Hearing Aid Styles
Behind-The-Ear Hearing Aids (BTE)
This type of device sits behind the ear and attaches to a custom molded earpiece (earmold) which fits in the ear canal. Behind-the-ear aids are appropriate for all types of hearing loss and all types of circuitry are available. Some behind-the-ear aids are quite small, although those that are more powerful are typically a little larger. Contrary to what some people think, this style is not "old fashioned" and often works better for some individuals.
- Generally last longer/replace them less often
- More comfortable for some people
- Feedback problems are usually improved
- User may feel less "plugged" than with in-the-ear styles
- Most can be more easily adjusted for different losses or for changes in hearing levels
- Come in different colors -- gray and dark brown to match hair color, or for children (or adventurous adults), they are available in bright colors
- Usually required for more severe to profound hearing loss
- Earmold takes more of the "wear and tear" and can be easily cleaned when necessary
- More susceptible to moisture and perspiration, which can cause more repairs to be needed
- Some individuals find them uncomfortable with glasses
- They can be more complicated to insert and adjust for new users, as there are two parts to deal with
- They are more visible than the smaller, in-the-ear styles
- Because the microphone is so exposed, wind noise can be a problem
- The earmold and attached tubing require replacement periodically
Open-Fit Hearing Aids/Very Small Behind-The-Ear with Slim Tubes
Open-fit refers to a style of hearing aids that are worn on top of the ear with a thin tube coming from the hearing aid and going inside the user's ear canal. They are quite small (much smaller than even a regular small-size behind-the-ear aid and are cosmetically appealing since they are not easily seen. Not every loss can be accommodated with this type of aid, and they are most appropriate for mild to moderate losses, especially high-frequency losses. However, this product continues to evolve due to its popularity and relative comfort.
- Small, cosmetically appealing, lightweight and comfortable
- Good for mild to moderate, high frequency loss
- New users are often more motivated to try these
- Small battery size so low battery life
- Most often cannot have features like volume controls, memory buttons, telephone coils (this is slowly changing and some have remote control capability so features can be addressed)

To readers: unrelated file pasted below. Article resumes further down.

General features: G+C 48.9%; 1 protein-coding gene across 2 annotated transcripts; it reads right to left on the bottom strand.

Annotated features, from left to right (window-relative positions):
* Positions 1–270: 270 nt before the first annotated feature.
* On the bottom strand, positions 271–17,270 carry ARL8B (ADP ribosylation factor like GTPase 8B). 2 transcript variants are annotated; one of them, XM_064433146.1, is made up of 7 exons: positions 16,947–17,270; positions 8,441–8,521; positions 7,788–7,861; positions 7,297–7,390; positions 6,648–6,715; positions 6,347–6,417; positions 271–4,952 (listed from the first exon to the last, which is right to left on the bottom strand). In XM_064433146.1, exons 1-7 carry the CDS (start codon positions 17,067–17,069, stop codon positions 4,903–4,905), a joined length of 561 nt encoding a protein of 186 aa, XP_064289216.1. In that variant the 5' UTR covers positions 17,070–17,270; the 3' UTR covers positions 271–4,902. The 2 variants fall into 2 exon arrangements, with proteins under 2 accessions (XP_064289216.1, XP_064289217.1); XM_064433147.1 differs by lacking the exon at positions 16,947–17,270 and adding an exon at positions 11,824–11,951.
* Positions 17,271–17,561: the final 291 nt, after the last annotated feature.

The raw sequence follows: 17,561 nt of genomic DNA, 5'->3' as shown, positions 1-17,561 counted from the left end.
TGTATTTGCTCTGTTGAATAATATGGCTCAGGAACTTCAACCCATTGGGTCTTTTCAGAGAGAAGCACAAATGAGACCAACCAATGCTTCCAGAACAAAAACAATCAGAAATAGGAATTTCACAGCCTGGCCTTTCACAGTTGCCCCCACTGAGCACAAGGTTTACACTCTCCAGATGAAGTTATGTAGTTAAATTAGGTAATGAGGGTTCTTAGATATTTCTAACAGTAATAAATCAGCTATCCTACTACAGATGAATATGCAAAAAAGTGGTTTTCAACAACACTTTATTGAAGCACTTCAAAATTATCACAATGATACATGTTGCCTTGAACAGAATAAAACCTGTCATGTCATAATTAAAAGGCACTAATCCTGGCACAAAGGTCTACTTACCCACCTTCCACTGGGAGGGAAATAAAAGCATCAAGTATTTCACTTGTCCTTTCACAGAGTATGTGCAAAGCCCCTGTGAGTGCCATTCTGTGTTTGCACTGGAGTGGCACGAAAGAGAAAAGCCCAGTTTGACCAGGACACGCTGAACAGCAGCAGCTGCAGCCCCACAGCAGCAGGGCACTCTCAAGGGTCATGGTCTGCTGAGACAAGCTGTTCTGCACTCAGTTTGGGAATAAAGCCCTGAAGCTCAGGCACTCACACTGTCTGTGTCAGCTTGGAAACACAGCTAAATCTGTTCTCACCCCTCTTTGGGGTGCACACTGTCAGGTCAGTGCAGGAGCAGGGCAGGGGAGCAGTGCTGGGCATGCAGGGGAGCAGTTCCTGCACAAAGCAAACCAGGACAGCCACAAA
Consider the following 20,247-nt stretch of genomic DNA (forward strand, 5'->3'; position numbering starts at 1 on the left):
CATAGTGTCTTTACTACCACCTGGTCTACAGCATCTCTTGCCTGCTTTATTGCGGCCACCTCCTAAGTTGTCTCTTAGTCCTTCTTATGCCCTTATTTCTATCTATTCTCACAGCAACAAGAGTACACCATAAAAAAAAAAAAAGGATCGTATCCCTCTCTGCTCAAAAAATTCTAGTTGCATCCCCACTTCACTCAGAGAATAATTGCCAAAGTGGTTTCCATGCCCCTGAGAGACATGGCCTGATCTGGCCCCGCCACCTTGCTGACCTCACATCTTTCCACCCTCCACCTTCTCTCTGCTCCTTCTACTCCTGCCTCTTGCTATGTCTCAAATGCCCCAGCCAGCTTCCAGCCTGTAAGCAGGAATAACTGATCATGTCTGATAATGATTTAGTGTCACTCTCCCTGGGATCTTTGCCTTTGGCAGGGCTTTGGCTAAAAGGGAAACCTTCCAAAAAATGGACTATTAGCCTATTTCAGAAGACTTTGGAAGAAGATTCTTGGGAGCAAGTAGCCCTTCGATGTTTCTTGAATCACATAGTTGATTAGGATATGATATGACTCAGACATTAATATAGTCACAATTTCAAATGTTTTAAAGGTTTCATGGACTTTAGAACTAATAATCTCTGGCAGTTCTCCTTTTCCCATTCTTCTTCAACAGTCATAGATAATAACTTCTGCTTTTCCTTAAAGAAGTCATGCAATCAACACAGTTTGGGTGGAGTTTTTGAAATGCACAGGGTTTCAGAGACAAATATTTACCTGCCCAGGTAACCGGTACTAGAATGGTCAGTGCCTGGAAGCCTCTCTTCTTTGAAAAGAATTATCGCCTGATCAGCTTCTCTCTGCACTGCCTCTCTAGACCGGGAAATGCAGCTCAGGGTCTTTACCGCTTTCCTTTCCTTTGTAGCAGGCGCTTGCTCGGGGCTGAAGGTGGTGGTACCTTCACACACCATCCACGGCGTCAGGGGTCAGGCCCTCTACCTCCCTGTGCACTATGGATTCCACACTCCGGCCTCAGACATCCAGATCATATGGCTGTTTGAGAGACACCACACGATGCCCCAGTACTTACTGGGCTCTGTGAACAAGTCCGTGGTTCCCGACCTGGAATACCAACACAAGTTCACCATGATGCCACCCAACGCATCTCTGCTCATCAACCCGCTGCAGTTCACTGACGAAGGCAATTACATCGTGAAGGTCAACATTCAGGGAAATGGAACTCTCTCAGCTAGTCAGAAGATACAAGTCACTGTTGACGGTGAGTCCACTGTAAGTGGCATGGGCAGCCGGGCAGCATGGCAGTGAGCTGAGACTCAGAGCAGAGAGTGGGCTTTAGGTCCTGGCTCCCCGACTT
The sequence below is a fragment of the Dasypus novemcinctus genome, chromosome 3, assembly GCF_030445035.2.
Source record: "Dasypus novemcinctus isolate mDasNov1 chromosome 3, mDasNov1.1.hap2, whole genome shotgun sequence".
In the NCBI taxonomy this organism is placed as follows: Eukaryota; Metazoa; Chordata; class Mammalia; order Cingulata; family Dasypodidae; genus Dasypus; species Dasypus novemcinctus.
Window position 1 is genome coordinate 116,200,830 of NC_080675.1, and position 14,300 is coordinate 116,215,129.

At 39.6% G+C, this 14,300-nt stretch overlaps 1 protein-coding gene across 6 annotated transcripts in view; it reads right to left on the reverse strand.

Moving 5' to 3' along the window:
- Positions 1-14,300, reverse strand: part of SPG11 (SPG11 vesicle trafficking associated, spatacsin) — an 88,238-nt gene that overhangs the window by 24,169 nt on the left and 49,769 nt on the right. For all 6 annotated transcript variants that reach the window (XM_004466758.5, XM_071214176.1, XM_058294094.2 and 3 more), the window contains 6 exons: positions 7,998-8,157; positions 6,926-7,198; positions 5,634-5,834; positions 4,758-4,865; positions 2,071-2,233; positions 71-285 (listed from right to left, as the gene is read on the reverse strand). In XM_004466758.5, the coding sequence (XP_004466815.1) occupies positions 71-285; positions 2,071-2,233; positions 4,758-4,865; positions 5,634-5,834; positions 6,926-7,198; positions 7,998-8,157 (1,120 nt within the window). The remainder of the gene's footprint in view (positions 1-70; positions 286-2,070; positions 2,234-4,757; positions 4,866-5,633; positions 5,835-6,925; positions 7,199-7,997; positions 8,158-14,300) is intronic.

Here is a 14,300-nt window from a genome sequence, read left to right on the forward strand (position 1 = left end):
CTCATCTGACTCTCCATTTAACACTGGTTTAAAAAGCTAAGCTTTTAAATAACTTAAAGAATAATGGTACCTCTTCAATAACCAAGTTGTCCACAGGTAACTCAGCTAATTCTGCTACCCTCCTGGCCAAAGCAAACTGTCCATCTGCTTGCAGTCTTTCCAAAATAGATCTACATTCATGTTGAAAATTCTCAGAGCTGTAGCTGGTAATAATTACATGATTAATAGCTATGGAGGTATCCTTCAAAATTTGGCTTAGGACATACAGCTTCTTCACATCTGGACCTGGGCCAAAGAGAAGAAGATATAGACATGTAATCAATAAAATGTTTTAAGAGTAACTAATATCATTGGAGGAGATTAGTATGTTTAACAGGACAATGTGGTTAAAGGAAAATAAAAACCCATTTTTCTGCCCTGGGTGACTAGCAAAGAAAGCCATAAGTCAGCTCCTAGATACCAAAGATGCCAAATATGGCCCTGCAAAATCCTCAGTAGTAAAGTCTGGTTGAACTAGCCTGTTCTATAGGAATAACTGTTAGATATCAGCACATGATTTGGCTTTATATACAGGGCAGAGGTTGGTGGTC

- Because they are small, users with limited dexterity or vision problems can fine them less easy to handle
In-The-Ear Hearing Aids (ITE)
These devices do just what their name implies--they rest entirely within the ear canal and outer ear. In-the-ear devices are offered in a variety of sizes which are outlined below. Generally, they are most appropriate for mild to moderate losses, but can be used for severe hearing loss as long as feedback (whistling) is not a problem. Profound hearing losses almost always require a behind-the-ear aid. For a long time, about 75% of all hearing aids sold were the in-the-ear style. This has now changed with the popularity of the small, open-fit-type BTE’s. Currently the ratio is about 60% BTE and 40% ITE in terms of types of units purchased.
- Nothing going over the ear; no interference with eyeglasses
- Microphone placement funnels the sound more directly into the ear canal
- Less trouble with perspiration and moisture (your ear really doesn't "sweat")
- Only one piece to insert and manipulate
- Smaller aids are more cosmetically appealing
- There can be a "plugged" feeling, which individuals experience to varying degrees, and there may be a sensation of pressure, undesirable sound of own voice, increased loudness of chewing when eating
- More susceptible to mechanical breakdown, usually because earwax clogs the receiver opening
- Sometimes less flexibility with adjustments on the aid, especially with smaller ITE's
- Since the ear "grows" and the ear cartilage changes shape as we age, the aid may not fit as well as time passes, which makes a "recase" of the aid necessary -- a more expensive procedure than simply replacing the earmold for a BTE
Full Shell/Full Concha (ITE)
This size fits in the ear, but fills the entire "bowl" of the outer ear. It is a better choice for those with manual dexterity problems and the battery life is usually longer compared to the smaller sizes. A telephone switch can usually be added, if necessary, and for most manufacturers, there is a wider selection of circuits available so a wider range of hearing losses may be accommodated. They are quite visible, so cosmetically they may not be appealing to some users.